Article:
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European Human Rights Court passes ruling on the murder of Azerbaijani journalist

The investigation carried out by the authorities was “inadequate”

The European Court of Human Rights in Strasbourg (ECHR) announced on 13 April that they have made a ruling on the case of Rushanya Huseynova v. Azerbaijan. The decision was made that the Azerbaijani government had not conducted a thorough enough investigation into the criminal case of the murder of the editor-in-chief of Monitor magazine, Elmar Huseynov, and had not made the necessary steps to prosecute the journalist’s murderers.

The court ruled that the government had violated Article 2 of the European Convention on Human Rights (failure to conduct an effective investigation).

The court ordered the Azerbaijani government to pay compensation in the amount of EUR 20,000 for moral damage to the wife of the deceased, Rushanya Huseynova, as well as  EUR 10,000 towards judicial and juridical expenses.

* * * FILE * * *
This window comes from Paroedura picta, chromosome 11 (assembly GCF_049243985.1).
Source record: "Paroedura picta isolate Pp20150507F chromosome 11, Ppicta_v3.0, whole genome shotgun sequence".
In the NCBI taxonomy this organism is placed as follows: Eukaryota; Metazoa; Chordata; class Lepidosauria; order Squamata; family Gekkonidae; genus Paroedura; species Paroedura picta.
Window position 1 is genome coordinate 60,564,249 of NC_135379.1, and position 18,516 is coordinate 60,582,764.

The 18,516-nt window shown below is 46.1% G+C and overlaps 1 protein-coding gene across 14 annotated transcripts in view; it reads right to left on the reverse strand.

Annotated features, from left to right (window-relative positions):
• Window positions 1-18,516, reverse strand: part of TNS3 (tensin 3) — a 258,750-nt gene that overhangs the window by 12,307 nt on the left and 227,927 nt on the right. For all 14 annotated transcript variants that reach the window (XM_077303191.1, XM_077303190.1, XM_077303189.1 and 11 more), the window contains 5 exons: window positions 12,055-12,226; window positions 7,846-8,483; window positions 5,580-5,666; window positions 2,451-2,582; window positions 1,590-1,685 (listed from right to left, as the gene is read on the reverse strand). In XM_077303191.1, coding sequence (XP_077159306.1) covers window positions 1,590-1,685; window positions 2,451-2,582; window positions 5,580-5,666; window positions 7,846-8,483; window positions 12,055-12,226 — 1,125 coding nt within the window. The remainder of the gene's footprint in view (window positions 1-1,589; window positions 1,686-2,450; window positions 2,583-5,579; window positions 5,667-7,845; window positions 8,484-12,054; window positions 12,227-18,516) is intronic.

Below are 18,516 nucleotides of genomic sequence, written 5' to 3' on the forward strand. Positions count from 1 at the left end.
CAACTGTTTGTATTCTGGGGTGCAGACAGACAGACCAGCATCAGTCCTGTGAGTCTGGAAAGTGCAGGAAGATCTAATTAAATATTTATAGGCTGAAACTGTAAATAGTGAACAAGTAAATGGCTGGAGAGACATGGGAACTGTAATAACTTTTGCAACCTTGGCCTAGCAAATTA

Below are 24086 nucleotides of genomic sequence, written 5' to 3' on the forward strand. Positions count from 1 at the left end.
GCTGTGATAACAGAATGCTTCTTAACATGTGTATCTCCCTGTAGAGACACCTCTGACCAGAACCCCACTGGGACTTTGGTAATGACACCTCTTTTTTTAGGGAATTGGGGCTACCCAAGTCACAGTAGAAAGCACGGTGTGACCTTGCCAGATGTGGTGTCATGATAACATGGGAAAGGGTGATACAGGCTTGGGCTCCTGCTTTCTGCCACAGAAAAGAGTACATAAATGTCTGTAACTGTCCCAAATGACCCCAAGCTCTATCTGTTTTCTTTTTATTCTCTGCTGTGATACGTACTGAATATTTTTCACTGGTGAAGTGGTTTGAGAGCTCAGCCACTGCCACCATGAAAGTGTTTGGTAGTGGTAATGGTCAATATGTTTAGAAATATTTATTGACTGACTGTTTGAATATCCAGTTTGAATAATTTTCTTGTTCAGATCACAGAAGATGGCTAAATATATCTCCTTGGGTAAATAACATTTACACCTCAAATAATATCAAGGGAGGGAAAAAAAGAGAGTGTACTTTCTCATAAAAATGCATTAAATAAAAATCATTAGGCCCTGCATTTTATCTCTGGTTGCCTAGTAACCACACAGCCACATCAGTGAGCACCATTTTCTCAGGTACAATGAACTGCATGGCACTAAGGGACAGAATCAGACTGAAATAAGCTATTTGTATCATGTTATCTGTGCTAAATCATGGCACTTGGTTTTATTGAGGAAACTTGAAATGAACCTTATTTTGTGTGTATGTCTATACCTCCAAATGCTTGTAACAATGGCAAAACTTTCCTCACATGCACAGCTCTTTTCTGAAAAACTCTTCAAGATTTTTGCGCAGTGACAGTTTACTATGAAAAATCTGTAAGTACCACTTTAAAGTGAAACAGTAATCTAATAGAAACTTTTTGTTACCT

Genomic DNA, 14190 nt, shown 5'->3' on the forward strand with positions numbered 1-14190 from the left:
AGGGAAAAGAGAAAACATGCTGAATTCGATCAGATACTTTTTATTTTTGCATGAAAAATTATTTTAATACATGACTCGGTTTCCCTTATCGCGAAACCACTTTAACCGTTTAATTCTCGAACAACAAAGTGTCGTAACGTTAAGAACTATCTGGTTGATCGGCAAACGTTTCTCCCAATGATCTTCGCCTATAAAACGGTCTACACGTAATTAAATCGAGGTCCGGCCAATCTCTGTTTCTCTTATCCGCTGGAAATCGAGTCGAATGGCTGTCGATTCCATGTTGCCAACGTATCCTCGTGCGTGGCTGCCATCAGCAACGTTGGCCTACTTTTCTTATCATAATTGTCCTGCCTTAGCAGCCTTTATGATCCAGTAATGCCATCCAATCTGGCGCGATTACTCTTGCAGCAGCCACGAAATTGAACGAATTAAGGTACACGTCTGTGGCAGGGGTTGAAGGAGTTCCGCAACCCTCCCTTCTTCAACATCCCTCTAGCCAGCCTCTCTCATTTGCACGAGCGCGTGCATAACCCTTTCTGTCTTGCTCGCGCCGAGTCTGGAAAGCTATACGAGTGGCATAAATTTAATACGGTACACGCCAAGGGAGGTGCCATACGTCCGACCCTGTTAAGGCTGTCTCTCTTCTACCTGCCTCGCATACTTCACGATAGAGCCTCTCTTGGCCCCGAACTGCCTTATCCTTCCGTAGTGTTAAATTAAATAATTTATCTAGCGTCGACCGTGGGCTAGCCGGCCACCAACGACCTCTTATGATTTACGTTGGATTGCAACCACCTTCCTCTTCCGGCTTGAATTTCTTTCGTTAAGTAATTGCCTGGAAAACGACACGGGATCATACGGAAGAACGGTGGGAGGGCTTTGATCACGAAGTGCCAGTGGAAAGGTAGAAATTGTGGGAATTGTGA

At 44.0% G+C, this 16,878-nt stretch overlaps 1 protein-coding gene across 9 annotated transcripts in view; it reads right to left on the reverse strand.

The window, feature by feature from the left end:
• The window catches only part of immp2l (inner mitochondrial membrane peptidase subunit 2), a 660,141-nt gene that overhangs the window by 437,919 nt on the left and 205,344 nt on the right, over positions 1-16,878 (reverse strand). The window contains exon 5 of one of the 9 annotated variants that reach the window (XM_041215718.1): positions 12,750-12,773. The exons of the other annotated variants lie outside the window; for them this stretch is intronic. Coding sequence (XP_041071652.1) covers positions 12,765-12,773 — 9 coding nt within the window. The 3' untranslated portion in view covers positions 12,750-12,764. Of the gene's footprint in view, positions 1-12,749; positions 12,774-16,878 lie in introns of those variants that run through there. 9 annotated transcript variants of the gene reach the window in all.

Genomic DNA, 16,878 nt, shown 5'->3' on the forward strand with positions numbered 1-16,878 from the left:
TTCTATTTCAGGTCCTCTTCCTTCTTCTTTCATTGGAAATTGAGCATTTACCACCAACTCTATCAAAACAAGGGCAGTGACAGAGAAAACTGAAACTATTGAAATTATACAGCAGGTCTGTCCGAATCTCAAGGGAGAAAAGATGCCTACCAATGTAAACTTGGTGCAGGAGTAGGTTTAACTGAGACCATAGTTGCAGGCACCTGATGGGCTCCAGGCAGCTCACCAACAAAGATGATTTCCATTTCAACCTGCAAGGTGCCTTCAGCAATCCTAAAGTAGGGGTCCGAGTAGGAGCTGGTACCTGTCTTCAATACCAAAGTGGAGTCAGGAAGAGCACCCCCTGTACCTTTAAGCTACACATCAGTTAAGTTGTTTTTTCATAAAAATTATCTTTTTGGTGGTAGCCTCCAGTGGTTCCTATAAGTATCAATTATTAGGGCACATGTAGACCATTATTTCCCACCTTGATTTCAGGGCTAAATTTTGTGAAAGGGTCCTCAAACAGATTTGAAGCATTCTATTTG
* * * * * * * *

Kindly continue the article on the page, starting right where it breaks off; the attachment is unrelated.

The ECHR press release report.

Part of the decision that referred to the complaint of Rushanya Huseynova stated that Elmar Huseynov was constantly subjected to threats and pressure from the authorities due to his controversial articles, and was brought to justice 34 times. In January 2004, police officers demanded that he stop printing such articles about the president and his family, threatening him with reprisals in the case of non-compliance.

  • Elmar Huseynov was murdered on 2 March 2005 at the entrance to his apartment with seven shots from a pistol. The President of Azerbaijan called this murder “a big stain on the reputation of the country and a blow to the democratic development of Azerbaijan.”
  • Mrs. Huseynova repeatedly appealed to the Ministry of National Security of Azerbaijan with a request to report the results of the investigation, but each time she was denied access to any information.
  • After the murder of her husband, Huseynova continued publishing the magazine on her own (under a different name, according to Elmar’s will) for some time. She was also subjected to pressure, and emigrated a year later with her young son to Norway.
  • The archive of the Monitor magazine is available here.
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